ILWIS is a blog that focuses on the impact of open source software in everyday lives. With the rapid expansion and penetration of the internet in daily lives, many of us have been exposed to programming. Once limited to a few degree-educated developers, coding is now almost a commodity.
In the past, tech giants such as IBM and Microsoft controlled the internet, one could say. The very best of programmers were hired by such firms and compensated lucratively. Software development was controlled by these large corporate giants and the end-product had to be purchased by consumers. But then, things began to change.
With the introduction of Linux in our daily lives, the concept of open source was introduced. Essentially, open source is a software that can be modified and distributed by normal internet users for free, with the full rights granted to the modifier. The idea was to enhance the reach of the internet and to let people develop numerous applications almost for free. As the market grows larger consequently, the copyright holder would, in some form, benefit economically.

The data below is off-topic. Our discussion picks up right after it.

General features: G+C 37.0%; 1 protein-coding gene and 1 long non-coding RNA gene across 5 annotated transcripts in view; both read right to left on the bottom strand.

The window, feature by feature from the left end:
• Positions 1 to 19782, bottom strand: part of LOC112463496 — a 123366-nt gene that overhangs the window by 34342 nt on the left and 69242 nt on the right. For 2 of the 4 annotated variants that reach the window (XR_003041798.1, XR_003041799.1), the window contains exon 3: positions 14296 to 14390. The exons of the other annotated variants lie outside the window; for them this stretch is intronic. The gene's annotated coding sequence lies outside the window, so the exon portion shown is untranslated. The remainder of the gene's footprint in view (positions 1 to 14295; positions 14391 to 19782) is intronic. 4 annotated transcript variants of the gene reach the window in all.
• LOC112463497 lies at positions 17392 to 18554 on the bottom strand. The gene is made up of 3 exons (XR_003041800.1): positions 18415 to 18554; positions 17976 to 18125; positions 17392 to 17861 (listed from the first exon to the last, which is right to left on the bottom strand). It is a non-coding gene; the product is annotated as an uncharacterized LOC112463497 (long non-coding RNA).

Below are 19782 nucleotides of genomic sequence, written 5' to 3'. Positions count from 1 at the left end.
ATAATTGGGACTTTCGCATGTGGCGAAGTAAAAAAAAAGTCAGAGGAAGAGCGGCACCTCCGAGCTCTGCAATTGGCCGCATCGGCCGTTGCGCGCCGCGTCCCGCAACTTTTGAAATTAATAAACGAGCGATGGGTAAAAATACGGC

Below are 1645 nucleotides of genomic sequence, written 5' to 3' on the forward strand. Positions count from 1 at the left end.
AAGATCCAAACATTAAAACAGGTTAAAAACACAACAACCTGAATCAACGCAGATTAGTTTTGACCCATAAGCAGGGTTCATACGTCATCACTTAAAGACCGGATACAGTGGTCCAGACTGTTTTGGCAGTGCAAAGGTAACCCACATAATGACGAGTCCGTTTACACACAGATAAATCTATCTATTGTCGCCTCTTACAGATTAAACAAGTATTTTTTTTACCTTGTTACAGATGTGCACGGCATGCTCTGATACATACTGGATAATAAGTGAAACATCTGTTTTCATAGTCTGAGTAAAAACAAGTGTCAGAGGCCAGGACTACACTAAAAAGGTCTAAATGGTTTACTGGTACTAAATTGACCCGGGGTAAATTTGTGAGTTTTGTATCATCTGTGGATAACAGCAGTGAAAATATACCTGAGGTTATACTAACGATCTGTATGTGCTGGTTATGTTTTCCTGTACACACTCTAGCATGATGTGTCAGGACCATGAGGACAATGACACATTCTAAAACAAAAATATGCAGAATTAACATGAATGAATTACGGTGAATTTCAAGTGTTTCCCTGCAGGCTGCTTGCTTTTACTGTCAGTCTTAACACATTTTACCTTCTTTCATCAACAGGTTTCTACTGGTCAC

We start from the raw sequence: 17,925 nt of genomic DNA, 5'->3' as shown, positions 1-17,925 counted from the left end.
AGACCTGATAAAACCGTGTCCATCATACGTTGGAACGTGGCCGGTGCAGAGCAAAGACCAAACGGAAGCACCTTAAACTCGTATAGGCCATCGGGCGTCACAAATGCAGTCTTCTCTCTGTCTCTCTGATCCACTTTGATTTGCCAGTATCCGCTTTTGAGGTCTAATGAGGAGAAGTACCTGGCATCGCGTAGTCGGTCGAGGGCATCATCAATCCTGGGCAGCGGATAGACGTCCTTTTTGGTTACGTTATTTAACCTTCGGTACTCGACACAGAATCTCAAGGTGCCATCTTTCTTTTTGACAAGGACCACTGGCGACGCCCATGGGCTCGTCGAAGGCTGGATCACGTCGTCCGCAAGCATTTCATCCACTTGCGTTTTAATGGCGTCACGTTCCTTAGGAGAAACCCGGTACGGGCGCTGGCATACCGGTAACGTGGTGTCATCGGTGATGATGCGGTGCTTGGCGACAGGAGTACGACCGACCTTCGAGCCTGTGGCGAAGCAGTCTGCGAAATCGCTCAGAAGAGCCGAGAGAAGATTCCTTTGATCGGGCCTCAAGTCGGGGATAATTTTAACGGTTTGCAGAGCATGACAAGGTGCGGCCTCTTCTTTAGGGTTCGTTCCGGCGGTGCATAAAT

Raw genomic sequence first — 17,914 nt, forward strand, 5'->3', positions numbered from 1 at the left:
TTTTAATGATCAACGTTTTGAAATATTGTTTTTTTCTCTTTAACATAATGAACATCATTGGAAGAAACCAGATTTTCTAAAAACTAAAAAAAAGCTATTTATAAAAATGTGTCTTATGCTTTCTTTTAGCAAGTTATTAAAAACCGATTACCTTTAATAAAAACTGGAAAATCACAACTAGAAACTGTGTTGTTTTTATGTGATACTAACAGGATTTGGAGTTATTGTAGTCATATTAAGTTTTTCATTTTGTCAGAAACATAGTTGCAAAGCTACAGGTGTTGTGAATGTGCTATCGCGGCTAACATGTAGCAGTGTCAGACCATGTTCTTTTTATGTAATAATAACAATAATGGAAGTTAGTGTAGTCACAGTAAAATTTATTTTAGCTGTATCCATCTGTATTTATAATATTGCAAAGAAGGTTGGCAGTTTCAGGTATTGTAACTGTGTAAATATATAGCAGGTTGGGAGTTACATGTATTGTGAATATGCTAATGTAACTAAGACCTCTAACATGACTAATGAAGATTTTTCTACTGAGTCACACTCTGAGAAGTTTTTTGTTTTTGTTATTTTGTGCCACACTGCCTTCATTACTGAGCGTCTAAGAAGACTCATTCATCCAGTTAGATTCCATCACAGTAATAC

It stems from the idea of welcoming competitors to an industry to grow the overall reach of the industry. Think about it. If Apple had been the only smartphone manufacturer, the potential of the smartphone would never have been realized.